Facing Terrorism: Responding as Christians

By Breitenberg, E. Harold, Jr. | Interpretation, January 2006 | Go to article overview

Facing Terrorism: Responding as Christians


Breitenberg, E. Harold, Jr., Interpretation


Facing Terrorism: Responding as Christians by Edward LeRoy Long Jr. Westminster John Knox, Louisville, 2004. 112 pp. $12.95. ISBN 0-664-22760-0.

FEW ASPECTS OF CONTEMPORARY life affect us more profoundly than terrorism. Yet there has been surprisingly little theological and ethical reflection about it. In this timely work, Edward Long offers a much-needed consideration of the topic, informed by his extensive knowledge of Christian theological ethics and his many decades of practical engagement with it.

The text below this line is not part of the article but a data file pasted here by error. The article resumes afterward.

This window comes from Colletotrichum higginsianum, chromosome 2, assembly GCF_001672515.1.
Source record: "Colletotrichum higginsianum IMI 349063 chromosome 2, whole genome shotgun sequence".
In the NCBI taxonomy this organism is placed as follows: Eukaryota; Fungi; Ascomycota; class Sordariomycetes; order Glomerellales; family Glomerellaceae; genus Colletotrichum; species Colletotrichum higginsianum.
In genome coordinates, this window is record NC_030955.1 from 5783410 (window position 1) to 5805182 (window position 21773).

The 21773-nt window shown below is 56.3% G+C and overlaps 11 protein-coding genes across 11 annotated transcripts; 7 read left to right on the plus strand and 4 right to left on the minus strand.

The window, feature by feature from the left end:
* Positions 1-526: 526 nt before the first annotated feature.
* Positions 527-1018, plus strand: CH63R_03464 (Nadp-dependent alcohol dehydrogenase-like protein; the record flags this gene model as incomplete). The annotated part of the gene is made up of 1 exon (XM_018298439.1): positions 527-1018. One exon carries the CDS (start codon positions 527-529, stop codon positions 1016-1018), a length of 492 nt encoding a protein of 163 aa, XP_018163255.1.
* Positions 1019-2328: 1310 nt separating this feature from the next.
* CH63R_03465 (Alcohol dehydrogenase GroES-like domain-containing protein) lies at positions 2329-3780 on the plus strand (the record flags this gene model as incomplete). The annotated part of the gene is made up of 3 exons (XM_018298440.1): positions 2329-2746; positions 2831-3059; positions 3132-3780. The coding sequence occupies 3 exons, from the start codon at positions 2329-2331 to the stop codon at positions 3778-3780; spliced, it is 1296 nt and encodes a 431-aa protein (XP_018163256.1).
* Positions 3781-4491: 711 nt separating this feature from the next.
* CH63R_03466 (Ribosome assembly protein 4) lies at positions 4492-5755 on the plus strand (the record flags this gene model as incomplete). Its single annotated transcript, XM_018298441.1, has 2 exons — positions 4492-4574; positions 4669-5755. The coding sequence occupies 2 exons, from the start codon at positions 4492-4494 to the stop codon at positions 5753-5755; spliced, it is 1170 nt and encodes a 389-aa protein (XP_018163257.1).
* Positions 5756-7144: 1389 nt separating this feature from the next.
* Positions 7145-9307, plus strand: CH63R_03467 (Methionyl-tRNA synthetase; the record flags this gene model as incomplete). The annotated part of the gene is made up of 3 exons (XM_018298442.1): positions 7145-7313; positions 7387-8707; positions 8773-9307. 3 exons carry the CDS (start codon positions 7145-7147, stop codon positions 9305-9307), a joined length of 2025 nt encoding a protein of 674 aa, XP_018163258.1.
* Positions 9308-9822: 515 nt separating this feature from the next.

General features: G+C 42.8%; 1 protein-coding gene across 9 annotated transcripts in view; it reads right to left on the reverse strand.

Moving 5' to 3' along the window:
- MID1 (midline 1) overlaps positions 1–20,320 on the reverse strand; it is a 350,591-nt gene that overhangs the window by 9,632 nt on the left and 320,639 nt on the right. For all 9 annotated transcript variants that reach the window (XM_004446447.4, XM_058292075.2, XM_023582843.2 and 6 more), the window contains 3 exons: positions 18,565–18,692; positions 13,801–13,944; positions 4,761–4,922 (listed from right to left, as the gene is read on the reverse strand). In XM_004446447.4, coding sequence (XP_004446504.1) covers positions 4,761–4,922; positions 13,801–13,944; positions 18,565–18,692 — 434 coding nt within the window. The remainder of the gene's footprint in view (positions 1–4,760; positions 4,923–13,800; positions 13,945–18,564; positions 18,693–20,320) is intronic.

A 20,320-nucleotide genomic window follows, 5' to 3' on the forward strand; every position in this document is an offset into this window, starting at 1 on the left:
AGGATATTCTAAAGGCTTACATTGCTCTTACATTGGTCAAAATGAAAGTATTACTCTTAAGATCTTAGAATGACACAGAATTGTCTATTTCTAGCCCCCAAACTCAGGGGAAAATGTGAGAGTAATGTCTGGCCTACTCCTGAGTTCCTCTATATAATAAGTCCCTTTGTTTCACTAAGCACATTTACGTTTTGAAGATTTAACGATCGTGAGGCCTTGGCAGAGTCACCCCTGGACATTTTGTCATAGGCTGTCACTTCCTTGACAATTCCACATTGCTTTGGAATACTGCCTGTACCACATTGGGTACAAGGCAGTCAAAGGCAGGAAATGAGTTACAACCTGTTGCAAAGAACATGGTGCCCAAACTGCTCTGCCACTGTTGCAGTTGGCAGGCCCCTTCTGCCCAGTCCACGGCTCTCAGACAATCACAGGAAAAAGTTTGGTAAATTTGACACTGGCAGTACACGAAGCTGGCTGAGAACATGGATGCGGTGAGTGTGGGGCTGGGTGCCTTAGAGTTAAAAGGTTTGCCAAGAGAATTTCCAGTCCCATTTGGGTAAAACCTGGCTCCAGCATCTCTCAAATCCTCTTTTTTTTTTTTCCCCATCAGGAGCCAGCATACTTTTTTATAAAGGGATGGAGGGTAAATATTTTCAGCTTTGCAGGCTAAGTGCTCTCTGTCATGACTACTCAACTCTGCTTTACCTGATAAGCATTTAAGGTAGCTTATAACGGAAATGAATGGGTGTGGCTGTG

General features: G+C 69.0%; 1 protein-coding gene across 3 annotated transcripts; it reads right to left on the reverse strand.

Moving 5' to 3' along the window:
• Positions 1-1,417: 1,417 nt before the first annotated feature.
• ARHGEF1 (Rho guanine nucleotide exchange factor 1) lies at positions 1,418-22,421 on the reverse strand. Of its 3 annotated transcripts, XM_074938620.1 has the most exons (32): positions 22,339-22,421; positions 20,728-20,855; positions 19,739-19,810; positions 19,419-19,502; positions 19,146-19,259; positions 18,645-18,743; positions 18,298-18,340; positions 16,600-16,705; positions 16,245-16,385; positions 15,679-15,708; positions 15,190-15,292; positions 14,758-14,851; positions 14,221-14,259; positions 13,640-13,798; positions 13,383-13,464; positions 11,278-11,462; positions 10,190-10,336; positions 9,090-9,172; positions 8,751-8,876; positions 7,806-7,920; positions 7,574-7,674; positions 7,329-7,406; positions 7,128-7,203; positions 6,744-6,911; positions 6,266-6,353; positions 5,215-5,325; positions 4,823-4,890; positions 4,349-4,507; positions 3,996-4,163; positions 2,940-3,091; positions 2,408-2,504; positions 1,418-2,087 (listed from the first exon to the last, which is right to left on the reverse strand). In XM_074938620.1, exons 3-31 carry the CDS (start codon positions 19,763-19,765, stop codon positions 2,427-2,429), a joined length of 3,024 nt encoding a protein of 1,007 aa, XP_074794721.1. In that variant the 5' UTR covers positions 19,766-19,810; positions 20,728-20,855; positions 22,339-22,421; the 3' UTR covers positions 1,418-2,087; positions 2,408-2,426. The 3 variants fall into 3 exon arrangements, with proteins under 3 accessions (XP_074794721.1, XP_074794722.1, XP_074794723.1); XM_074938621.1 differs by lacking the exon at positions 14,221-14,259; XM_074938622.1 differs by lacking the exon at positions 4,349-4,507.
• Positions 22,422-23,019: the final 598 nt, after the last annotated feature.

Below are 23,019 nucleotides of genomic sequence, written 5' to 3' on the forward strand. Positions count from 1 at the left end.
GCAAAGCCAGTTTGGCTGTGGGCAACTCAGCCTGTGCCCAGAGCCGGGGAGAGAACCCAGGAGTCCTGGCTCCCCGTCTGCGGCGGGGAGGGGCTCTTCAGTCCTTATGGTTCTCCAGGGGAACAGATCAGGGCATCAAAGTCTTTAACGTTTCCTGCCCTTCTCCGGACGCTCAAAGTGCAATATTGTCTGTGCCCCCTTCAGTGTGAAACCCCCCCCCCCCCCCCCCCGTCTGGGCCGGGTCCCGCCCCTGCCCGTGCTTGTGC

In the first half of the book, Long discusses what terrorism is, considers its possible causes, and examines models for countering terrorism, noting the significance of the model under which we choose to operate. In the second half, he explores negative effects of our responses to terrorism; suggests connections between religious faith and practice and the different models for responding to terrorism; and reflects on challenges terrorism poses to our ability to be faithful to basic Christian commitments.

Long's treatment is premised on his "realization that terrorism is a form of violence that differs from warfare" in both manner and extent. This requires "a reconsideration and probable modification of the moral categories that Christians have used to think about the use of violence for political purposes and strategies for curtailing or overcoming such violence" (p. vii). Going beyond descriptions of terrorism, its causes, and ways to deal with it, Long considers "how terrorism defines the present world and us as part of that world" (p. …

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